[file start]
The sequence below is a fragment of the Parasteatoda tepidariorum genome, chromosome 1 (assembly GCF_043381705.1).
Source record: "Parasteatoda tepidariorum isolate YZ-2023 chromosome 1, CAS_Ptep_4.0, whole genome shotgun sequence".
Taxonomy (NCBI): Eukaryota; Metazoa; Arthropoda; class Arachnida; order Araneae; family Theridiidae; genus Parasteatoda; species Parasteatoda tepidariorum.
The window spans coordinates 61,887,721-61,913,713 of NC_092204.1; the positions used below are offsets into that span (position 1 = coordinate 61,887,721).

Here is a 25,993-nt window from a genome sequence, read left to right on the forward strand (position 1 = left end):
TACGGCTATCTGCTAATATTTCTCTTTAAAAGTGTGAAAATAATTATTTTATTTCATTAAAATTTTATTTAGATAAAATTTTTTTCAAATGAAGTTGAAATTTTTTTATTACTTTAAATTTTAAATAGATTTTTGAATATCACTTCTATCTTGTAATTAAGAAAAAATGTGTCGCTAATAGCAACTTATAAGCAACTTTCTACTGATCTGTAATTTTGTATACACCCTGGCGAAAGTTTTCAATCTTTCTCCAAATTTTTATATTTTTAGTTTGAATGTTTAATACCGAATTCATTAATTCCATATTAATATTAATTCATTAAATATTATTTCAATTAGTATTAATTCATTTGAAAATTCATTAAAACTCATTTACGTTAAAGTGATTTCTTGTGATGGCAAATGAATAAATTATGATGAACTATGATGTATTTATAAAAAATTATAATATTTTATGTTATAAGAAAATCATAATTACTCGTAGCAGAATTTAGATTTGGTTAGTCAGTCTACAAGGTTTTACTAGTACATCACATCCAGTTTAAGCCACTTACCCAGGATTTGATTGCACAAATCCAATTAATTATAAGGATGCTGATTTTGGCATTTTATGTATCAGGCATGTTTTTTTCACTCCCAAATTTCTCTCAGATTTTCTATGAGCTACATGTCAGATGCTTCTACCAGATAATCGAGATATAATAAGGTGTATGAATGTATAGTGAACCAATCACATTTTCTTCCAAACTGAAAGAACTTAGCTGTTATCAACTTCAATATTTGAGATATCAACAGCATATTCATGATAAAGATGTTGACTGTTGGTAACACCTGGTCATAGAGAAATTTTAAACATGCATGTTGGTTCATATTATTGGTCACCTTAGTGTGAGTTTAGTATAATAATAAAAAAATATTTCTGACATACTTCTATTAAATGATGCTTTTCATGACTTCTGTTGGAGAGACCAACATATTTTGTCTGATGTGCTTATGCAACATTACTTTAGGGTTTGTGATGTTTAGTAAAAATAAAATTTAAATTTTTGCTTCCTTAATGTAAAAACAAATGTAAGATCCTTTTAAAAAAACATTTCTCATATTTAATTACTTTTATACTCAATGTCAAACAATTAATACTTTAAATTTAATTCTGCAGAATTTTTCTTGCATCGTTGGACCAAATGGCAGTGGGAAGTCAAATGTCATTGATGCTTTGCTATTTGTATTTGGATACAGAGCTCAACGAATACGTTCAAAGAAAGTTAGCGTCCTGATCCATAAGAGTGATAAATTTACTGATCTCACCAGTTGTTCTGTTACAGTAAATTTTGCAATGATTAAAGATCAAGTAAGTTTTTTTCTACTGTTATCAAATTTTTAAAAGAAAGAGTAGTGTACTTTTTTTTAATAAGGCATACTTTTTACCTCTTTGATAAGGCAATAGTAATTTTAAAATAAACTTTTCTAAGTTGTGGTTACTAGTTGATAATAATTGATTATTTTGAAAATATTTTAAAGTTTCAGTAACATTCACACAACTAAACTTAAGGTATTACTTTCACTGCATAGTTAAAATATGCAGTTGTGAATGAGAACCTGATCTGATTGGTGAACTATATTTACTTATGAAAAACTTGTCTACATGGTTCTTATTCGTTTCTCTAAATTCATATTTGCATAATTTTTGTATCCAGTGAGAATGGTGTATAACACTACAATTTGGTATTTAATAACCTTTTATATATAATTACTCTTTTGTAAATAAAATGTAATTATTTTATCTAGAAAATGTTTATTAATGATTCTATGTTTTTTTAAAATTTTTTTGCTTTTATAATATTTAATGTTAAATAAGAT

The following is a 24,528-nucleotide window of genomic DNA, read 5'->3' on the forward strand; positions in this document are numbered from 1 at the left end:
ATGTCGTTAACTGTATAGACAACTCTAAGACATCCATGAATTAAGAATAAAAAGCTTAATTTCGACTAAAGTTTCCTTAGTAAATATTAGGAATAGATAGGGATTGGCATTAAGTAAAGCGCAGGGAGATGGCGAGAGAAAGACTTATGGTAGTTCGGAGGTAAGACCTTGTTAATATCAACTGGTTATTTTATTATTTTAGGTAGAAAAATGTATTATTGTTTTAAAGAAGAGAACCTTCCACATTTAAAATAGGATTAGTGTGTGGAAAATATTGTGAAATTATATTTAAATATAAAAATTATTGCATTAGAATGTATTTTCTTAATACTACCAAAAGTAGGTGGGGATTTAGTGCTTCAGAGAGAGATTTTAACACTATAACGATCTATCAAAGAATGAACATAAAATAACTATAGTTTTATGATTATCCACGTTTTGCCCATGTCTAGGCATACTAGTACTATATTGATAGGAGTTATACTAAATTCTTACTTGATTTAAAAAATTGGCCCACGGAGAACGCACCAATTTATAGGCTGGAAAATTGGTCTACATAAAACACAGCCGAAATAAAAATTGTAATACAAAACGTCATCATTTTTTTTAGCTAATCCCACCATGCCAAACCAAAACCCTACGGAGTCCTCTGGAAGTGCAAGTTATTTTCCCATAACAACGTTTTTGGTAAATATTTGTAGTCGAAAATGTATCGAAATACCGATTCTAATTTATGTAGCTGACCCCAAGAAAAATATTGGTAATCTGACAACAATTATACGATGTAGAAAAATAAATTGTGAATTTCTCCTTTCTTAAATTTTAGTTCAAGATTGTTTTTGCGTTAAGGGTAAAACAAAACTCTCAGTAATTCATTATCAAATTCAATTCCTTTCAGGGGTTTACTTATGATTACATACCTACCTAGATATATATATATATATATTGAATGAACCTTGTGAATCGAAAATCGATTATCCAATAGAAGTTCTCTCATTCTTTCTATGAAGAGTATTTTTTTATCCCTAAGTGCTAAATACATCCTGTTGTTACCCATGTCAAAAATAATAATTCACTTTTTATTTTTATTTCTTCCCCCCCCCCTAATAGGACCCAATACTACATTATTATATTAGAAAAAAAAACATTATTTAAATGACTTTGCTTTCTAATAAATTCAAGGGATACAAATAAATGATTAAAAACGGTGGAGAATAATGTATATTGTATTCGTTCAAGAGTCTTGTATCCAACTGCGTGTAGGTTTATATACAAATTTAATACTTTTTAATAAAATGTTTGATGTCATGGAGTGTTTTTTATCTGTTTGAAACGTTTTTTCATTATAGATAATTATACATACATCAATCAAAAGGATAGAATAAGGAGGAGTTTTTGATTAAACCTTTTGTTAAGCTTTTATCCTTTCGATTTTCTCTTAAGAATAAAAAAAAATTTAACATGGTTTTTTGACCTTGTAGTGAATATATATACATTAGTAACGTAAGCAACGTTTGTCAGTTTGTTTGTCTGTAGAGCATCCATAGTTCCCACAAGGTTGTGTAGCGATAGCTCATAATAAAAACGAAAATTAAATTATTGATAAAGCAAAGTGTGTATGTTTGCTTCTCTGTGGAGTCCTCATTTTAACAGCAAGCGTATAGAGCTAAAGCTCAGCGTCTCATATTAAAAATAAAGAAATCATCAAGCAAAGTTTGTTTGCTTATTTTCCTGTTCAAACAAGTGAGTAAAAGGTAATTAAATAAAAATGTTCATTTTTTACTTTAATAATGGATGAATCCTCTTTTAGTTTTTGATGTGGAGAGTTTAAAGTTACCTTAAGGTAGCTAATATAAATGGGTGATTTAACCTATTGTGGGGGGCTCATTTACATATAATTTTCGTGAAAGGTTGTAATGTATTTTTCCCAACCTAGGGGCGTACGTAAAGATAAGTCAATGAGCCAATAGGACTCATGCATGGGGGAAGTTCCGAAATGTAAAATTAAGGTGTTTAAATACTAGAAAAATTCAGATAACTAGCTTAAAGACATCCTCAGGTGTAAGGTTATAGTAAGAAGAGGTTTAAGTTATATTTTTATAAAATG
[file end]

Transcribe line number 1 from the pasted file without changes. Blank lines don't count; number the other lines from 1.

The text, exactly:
The sequence below is a fragment of the Parasteatoda tepidariorum genome, chromosome 1 (assembly GCF_043381705.1).